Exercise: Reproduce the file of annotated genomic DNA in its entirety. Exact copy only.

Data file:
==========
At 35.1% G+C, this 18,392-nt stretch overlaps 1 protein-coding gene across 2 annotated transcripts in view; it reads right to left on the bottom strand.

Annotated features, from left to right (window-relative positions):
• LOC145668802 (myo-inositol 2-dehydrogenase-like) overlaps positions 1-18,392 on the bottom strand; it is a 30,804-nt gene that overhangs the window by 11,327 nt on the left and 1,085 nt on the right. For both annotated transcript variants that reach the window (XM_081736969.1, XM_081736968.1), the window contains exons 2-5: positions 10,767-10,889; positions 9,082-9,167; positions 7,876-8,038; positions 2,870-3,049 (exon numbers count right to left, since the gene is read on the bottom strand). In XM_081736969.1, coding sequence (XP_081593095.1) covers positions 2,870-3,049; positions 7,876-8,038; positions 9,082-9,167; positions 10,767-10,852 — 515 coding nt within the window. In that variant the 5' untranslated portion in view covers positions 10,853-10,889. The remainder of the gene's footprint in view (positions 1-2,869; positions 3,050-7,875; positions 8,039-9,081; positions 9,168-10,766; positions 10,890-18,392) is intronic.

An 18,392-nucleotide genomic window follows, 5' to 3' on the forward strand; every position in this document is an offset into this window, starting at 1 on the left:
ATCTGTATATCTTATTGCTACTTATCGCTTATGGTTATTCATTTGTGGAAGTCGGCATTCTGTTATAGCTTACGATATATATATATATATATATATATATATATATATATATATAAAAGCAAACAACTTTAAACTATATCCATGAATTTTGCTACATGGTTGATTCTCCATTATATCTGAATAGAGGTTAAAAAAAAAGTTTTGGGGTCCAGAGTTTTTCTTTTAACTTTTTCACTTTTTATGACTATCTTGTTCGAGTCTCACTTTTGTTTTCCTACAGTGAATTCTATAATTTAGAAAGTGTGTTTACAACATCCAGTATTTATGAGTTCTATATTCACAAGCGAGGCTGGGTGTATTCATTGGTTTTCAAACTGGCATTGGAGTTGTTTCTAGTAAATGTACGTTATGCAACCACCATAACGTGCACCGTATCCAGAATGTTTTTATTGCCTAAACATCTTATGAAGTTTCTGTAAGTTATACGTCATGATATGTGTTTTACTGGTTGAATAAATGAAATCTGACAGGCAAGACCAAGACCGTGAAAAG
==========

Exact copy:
At 35.1% G+C, this 18,392-nt stretch overlaps 1 protein-coding gene across 2 annotated transcripts in view; it reads right to left on the bottom strand.

Annotated features, from left to right (window-relative positions):
• LOC145668802 (myo-inositol 2-dehydrogenase-like) overlaps positions 1-18,392 on the bottom strand; it is a 30,804-nt gene that overhangs the window by 11,327 nt on the left and 1,085 nt on the right. For both annotated transcript variants that reach the window (XM_081736969.1, XM_081736968.1), the window contains exons 2-5: positions 10,767-10,889; positions 9,082-9,167; positions 7,876-8,038; positions 2,870-3,049 (exon numbers count right to left, since the gene is read on the bottom strand). In XM_081736969.1, coding sequence (XP_081593095.1) covers positions 2,870-3,049; positions 7,876-8,038; positions 9,082-9,167; positions 10,767-10,852 — 515 coding nt within the window. In that variant the 5' untranslated portion in view covers positions 10,853-10,889. The remainder of the gene's footprint in view (positions 1-2,869; positions 3,050-7,875; positions 8,039-9,081; positions 9,168-10,766; positions 10,890-18,392) is intronic.

An 18,392-nucleotide genomic window follows, 5' to 3' on the forward strand; every position in this document is an offset into this window, starting at 1 on the left:
ATCTGTATATCTTATTGCTACTTATCGCTTATGGTTATTCATTTGTGGAAGTCGGCATTCTGTTATAGCTTACGATATATATATATATATATATATATATATATATATATATATAAAAGCAAACAACTTTAAACTATATCCATGAATTTTGCTACATGGTTGATTCTCCATTATATCTGAATAGAGGTTAAAAAAAAAGTTTTGGGGTCCAGAGTTTTTCTTTTAACTTTTTCACTTTTTATGACTATCTTGTTCGAGTCTCACTTTTGTTTTCCTACAGTGAATTCTATAATTTAGAAAGTGTGTTTACAACATCCAGTATTTATGAGTTCTATATTCACAAGCGAGGCTGGGTGTATTCATTGGTTTTCAAACTGGCATTGGAGTTGTTTCTAGTAAATGTACGTTATGCAACCACCATAACGTGCACCGTATCCAGAATGTTTTTATTGCCTAAACATCTTATGAAGTTTCTGTAAGTTATACGTCATGATATGTGTTTTACTGGTTGAATAAATGAAATCTGACAGGCAAGACCAAGACCGTGAAAAG